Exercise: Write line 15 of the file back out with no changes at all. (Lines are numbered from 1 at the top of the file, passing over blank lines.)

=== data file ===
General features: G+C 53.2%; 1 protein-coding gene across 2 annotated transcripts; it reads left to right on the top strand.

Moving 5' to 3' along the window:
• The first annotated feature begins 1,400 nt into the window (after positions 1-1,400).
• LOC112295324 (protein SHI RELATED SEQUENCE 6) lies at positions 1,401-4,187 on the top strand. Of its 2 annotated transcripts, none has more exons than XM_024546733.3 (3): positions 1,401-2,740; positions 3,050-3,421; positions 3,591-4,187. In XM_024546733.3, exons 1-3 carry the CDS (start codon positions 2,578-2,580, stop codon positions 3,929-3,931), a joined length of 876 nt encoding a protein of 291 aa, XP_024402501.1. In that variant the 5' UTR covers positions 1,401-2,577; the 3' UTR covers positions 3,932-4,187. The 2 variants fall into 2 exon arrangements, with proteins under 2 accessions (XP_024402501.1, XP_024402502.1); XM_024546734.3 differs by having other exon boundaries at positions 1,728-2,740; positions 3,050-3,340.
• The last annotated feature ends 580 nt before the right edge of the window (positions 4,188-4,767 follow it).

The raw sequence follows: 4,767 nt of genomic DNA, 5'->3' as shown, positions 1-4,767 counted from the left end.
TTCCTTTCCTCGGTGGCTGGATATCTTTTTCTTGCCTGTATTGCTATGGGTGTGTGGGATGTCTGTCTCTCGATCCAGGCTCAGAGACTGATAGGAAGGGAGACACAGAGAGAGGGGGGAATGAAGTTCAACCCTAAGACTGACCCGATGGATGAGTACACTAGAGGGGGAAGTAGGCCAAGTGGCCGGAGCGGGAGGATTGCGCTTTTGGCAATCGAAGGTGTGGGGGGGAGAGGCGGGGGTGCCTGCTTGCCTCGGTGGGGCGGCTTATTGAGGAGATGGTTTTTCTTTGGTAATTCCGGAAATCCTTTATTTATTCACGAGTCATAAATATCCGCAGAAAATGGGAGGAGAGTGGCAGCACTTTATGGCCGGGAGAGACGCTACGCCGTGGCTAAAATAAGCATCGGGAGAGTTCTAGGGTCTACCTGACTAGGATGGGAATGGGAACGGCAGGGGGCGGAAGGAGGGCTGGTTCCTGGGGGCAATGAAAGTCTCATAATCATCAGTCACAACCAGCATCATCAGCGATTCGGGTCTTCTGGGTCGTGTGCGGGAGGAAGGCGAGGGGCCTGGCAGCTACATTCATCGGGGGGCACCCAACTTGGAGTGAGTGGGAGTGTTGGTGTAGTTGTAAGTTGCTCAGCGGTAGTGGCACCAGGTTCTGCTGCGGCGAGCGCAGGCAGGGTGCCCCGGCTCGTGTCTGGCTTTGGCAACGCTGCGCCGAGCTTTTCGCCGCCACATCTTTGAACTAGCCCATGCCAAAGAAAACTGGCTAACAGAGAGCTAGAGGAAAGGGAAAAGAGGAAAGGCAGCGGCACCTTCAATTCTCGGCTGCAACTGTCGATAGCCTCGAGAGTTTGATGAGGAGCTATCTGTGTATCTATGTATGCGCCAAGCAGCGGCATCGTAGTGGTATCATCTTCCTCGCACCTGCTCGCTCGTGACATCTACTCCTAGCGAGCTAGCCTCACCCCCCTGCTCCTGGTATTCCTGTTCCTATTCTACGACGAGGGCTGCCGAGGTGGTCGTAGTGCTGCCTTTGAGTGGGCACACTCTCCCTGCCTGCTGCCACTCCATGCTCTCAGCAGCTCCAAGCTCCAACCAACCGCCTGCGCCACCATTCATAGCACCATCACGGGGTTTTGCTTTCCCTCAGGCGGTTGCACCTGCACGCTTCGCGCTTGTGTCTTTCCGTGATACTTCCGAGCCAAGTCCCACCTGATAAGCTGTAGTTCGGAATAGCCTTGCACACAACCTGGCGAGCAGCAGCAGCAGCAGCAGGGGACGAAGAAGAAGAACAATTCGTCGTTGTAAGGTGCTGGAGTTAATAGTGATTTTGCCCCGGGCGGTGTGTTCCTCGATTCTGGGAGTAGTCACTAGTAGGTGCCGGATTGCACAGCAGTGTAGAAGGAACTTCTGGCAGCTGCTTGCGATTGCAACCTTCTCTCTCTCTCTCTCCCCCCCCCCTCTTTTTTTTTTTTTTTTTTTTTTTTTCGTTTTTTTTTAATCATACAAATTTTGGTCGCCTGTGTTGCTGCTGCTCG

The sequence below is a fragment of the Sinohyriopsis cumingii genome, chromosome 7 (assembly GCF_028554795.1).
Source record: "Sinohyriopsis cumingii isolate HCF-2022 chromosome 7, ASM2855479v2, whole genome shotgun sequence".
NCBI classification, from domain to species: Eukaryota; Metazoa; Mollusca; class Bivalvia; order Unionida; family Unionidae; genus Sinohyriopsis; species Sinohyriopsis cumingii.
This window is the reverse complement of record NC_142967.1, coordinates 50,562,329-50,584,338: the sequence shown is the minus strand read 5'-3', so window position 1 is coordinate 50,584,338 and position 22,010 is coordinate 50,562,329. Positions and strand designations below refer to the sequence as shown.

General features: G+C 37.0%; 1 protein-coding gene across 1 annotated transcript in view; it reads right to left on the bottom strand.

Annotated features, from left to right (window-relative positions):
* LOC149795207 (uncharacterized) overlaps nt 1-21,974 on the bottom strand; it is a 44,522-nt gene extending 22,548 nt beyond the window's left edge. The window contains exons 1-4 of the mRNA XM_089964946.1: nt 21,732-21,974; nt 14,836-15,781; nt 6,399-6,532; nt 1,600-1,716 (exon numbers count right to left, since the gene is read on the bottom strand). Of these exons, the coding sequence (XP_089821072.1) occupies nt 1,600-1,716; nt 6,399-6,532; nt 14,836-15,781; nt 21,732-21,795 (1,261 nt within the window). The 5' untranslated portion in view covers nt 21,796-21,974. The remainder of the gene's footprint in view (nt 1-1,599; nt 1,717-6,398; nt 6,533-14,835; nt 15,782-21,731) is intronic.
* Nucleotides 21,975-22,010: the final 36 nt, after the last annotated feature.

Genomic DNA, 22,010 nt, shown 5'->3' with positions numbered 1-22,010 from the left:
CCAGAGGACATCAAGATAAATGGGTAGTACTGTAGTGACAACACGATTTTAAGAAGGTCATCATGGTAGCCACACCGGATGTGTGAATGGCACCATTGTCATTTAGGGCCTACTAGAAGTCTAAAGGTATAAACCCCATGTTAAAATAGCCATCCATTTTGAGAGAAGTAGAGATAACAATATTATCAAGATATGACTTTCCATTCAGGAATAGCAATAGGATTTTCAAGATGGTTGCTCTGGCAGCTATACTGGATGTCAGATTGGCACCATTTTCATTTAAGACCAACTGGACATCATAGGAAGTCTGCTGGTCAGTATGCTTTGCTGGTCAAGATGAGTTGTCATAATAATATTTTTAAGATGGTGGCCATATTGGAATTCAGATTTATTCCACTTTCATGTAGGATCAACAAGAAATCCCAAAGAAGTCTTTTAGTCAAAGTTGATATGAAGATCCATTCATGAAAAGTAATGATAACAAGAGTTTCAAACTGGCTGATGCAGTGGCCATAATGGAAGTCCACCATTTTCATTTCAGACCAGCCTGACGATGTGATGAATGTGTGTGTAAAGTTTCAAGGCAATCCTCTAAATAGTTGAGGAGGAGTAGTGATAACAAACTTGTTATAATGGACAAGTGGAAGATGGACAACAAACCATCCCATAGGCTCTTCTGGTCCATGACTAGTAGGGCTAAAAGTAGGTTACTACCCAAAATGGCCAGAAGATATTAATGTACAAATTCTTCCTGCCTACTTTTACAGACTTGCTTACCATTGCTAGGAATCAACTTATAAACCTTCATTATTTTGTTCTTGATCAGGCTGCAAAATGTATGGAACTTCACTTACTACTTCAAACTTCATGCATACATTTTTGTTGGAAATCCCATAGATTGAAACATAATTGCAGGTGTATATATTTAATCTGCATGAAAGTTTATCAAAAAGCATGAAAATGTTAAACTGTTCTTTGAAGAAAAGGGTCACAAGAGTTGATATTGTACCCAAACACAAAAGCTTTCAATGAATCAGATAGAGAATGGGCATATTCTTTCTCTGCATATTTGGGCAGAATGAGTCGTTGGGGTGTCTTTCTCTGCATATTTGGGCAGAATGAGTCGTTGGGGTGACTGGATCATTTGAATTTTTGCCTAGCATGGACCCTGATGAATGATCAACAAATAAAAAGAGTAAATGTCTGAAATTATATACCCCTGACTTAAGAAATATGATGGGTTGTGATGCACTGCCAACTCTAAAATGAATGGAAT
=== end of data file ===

* Nucleotides 21,975-22,010: the final 36 nt, after the last annotated feature.